When will 10nm happen? Answer: Follow the fabs.
When will the 10nm logic node happen?
Analysts believe that foundry vendors will move into 10nm finFET volume production around 2017. Still others say the 10nm finFET ramp could take place anywhere from 2018 to 2020.
The predictions are all over the map. One way to predict the timing, progress and demand for 10nm is simple: Follow the fabs.
In fact, Intel, Samsung, TSMC and GlobalFoundries are currently in various stages of building their next-generation fabs for the 10nm node.
So, what will a 10nm fab cost and what will it look like? The fab alone could run $12 billion or higher. There are other challenges as well. “A new 10nm fab is more expensive than a 14nm fab. The construction does not change much, but the equipment does. The 10nm node is much more complex, which requires more process steps and multiple patterning,” said Christian Gregor Dieseldorff, an analyst at SEMI. “But we do not see that 10nm fabs will become huge monsters. In fact, I see a trend that companies will build more modules with cleanroom sizes large enough to have some good volume production, but not too large.”
So when will 10nm fabs move into production? Of course, the fab plans at a given company could change at a moment’s notice, based on a number of factors. But here’s the latest on the progress at the various companies:
Intel is currently setting up a small 10nm pilot line in its D1C fab in Oregon. The idea behind the low-volume pilot line is to ship early samples to customers.
In Kiryat Gat, Israel, Intel is currently converting its Fab 18 plant from 200mm to 300mm wafers, according to Dieseldorff. This fab is a good candidate for 10nm production. The data is based on SEMI’s World Fab Forecast report.
Once the conversion is completed, that fab will be integrated with Intel’s other 300mm plant in Kiryat Gat, dubbed Fab 28, Dieseldorff said. All told, the combined Fab 28, which could be geared for 10nm finFET production, is expected to have a capacity of 30,000 to 50,000 wafers a month, according to SEMI.
Intel was originally supposed to install the high-volume equipment for that fab this summer. But now, Intel won’t move the tools into the fab until the second quarter of 2016, according to sources in the IC equipment industry.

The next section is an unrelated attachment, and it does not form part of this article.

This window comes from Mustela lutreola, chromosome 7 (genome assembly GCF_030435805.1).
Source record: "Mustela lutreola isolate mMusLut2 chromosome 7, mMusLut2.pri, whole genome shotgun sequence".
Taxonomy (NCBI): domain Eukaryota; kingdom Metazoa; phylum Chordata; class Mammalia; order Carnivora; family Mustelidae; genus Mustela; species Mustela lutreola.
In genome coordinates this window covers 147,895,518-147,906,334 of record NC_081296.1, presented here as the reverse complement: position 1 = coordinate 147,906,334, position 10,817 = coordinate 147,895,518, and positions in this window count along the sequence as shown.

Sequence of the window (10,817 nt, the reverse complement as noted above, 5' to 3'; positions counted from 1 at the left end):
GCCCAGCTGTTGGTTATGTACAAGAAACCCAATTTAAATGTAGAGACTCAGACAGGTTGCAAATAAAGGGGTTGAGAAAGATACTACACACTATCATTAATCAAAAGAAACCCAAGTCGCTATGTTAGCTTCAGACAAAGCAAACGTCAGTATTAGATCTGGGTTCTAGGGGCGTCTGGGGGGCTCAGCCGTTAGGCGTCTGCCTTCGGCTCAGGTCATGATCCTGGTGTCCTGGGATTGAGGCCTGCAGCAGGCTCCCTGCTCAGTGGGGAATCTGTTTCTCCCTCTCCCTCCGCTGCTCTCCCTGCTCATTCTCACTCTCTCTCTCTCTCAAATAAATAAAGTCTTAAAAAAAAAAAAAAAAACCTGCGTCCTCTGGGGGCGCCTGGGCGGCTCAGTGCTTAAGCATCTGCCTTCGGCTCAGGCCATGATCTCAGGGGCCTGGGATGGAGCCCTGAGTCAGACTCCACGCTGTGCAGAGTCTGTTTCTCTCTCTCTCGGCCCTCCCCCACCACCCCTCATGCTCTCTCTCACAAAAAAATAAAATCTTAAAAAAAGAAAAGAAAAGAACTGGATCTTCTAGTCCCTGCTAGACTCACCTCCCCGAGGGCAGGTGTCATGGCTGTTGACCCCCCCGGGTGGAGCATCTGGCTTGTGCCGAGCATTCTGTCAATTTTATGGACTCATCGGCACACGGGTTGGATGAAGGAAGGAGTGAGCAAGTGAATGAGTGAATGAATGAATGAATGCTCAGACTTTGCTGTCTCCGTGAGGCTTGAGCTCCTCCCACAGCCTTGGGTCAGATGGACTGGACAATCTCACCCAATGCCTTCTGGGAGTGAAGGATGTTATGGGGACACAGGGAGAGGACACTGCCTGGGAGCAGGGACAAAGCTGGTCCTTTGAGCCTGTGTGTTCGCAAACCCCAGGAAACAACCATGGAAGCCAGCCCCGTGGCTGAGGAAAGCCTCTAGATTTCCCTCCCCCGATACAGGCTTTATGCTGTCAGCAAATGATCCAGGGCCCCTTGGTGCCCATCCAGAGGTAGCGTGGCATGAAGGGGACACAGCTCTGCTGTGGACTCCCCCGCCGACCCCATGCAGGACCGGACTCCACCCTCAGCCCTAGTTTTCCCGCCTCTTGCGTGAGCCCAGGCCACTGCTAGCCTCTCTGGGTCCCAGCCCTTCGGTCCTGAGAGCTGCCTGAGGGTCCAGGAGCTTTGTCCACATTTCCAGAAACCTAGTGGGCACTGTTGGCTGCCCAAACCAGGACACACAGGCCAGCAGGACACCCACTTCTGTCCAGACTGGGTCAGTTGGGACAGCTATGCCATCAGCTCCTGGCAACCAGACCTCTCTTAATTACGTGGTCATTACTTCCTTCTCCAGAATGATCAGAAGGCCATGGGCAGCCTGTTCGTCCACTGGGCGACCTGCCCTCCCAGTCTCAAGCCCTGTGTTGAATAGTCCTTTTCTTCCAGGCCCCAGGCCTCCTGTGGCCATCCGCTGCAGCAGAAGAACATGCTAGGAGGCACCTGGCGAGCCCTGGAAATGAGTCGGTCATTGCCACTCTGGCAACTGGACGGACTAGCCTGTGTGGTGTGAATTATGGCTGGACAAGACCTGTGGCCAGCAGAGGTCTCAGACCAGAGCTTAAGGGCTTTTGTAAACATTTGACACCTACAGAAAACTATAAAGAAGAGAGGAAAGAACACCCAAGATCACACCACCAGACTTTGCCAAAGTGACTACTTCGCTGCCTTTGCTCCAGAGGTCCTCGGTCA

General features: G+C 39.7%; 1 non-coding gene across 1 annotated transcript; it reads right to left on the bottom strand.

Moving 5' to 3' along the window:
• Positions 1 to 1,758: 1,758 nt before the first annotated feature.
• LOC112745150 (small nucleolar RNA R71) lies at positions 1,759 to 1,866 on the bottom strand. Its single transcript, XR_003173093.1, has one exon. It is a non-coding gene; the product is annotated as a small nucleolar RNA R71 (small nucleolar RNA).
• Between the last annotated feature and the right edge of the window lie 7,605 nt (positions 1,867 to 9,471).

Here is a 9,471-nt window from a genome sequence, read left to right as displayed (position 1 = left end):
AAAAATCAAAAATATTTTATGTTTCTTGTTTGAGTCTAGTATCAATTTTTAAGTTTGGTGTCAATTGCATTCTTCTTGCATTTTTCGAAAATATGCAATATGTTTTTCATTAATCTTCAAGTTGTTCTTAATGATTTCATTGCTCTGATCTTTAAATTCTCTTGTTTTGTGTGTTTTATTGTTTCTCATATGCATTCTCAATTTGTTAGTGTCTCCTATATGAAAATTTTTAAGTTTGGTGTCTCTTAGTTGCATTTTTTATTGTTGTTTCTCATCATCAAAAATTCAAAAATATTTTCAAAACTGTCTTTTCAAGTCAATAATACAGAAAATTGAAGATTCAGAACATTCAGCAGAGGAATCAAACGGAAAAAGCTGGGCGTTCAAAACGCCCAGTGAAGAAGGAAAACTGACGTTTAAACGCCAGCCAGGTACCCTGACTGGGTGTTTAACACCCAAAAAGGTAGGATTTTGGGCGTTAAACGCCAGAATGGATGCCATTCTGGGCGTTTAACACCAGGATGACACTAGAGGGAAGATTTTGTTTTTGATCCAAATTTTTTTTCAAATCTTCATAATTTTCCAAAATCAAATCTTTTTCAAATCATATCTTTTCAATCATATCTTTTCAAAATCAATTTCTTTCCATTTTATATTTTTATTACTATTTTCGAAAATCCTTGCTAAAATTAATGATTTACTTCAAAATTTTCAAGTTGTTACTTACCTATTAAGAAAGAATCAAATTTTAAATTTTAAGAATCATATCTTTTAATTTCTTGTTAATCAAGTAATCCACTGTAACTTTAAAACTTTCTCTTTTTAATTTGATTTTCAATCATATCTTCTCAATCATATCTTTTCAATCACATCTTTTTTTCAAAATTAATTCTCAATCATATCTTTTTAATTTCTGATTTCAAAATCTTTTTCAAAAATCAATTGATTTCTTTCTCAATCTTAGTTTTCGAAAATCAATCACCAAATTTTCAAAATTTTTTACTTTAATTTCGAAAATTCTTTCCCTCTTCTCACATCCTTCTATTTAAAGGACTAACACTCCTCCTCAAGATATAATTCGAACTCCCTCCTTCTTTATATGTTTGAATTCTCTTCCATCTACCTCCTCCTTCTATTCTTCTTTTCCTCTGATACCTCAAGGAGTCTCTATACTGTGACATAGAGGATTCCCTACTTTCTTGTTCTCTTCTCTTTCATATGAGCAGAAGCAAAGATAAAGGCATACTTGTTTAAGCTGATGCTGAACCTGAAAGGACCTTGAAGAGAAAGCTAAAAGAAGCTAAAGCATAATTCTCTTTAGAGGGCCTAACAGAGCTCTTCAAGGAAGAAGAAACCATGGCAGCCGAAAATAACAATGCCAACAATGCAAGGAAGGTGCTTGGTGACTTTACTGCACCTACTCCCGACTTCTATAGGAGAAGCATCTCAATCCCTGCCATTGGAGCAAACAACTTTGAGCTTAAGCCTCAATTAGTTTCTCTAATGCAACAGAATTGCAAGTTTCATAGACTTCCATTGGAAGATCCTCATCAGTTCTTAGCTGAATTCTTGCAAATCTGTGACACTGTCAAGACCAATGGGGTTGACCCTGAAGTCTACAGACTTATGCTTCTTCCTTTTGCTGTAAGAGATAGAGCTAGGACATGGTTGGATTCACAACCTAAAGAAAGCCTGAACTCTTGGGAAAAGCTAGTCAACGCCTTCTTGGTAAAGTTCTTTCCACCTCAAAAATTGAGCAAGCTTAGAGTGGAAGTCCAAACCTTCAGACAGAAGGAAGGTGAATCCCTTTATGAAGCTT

Intel, in fact, has pushed out the volume ramp for its 10nm finFET fab by several quarters, according to sources. Intel was late in terms of ramping up its 14nm finFETs. The 14nm delay threw off Intel’s 10nm schedule, sources said.
TSMC’s Fab 12 plant is located in Hsinchu, Taiwan. Within Fab 12, TSMC is currently constructing a new fab module within Fab 12, dubbed Phase 7. Phase 7 will be the startup site for the company’s 10nm finFET production.
TSMC will shortly move in the tools in Phase 7. The Phase 7 fab module will have a capacity of 20,000 to 30,000 wafers a month, according to Dieseldorff.
Separately, TSMC this month will break ground on a new fab module within its Fab 15 complex in Taichung, Taiwan. That module, dubbed Phase 5, is also targeted for 10nm finFET capacity. Total capacity of that fab is 25,000 to 35,000 wafers a month, he said.
Samsung is ramping up 14nm finFETs in its S1 fab in Korea and the S2 plant in Texas. Meanwhile, Samsung is currently building its so-called S3 fab facility in Korea. “We expect Samsung’s S3 to start with 10nm. Final capacity is probably 50,000 to 60,000,” he said. “Samsung also has the S2 fab in Austin at 14nm, which may be a possible candidate for 10nm upgrades.”
Samsung also has Line 17 in Korea. “The facility is in a big building with two cleanrooms on separate floors,” he said. “I would not consider the cleanrooms to be huge, but together they are said to produce up to 180K DRAMs. The big question is will they make DRAM or LSI chips on the third floor. Behind Line 17, there is S3, a recently completed building.”
And not to be outdone, Samsung recently broke ground on a new fab in the company’s Godeok Industrial Complex in Pyeongtaek. It’s unclear what Samsung will make in that fab.
GlobalFoundries is ramping up its 14nm finFET processes within its Fab 8 plant in New York. “They have plan for module 8.2, which was approved. But it is unclear when the company will build a new fab for 10nm in that location,” he added.